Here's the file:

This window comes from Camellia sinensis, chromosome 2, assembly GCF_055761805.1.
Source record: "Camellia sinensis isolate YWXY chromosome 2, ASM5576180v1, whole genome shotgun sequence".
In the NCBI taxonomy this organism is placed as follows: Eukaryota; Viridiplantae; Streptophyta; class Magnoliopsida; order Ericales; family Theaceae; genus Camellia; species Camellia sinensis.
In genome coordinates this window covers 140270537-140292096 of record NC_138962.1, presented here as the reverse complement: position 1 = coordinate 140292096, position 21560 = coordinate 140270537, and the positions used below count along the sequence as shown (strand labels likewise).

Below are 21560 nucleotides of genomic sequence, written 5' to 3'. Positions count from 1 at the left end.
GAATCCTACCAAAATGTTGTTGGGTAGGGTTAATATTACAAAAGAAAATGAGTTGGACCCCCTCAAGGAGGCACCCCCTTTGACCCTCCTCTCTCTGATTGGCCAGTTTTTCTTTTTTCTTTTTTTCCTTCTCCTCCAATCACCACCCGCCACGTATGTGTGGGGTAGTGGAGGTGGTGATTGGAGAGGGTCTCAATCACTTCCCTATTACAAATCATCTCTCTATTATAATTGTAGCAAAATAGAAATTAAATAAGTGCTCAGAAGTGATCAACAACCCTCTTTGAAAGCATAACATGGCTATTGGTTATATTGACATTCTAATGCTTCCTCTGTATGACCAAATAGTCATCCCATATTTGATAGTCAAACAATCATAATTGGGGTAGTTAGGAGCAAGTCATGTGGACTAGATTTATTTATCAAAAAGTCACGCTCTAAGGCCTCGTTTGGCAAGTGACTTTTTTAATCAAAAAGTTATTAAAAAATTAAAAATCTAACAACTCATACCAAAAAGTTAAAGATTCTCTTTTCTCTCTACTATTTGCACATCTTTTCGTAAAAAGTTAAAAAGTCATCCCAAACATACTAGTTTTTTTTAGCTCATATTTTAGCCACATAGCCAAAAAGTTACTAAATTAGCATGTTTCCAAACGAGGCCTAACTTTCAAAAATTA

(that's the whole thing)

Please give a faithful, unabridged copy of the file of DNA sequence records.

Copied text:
This window comes from Camellia sinensis, chromosome 2, assembly GCF_055761805.1.
Source record: "Camellia sinensis isolate YWXY chromosome 2, ASM5576180v1, whole genome shotgun sequence".
In the NCBI taxonomy this organism is placed as follows: Eukaryota; Viridiplantae; Streptophyta; class Magnoliopsida; order Ericales; family Theaceae; genus Camellia; species Camellia sinensis.
In genome coordinates this window covers 140270537-140292096 of record NC_138962.1, presented here as the reverse complement: position 1 = coordinate 140292096, position 21560 = coordinate 140270537, and the positions used below count along the sequence as shown (strand labels likewise).

Below are 21560 nucleotides of genomic sequence, written 5' to 3'. Positions count from 1 at the left end.
GAATCCTACCAAAATGTTGTTGGGTAGGGTTAATATTACAAAAGAAAATGAGTTGGACCCCCTCAAGGAGGCACCCCCTTTGACCCTCCTCTCTCTGATTGGCCAGTTTTTCTTTTTTCTTTTTTTCCTTCTCCTCCAATCACCACCCGCCACGTATGTGTGGGGTAGTGGAGGTGGTGATTGGAGAGGGTCTCAATCACTTCCCTATTACAAATCATCTCTCTATTATAATTGTAGCAAAATAGAAATTAAATAAGTGCTCAGAAGTGATCAACAACCCTCTTTGAAAGCATAACATGGCTATTGGTTATATTGACATTCTAATGCTTCCTCTGTATGACCAAATAGTCATCCCATATTTGATAGTCAAACAATCATAATTGGGGTAGTTAGGAGCAAGTCATGTGGACTAGATTTATTTATCAAAAAGTCACGCTCTAAGGCCTCGTTTGGCAAGTGACTTTTTTAATCAAAAAGTTATTAAAAAATTAAAAATCTAACAACTCATACCAAAAAGTTAAAGATTCTCTTTTCTCTCTACTATTTGCACATCTTTTCGTAAAAAGTTAAAAAGTCATCCCAAACATACTAGTTTTTTTTAGCTCATATTTTAGCCACATAGCCAAAAAGTTACTAAATTAGCATGTTTCCAAACGAGGCCTAACTTTCAAAAATTA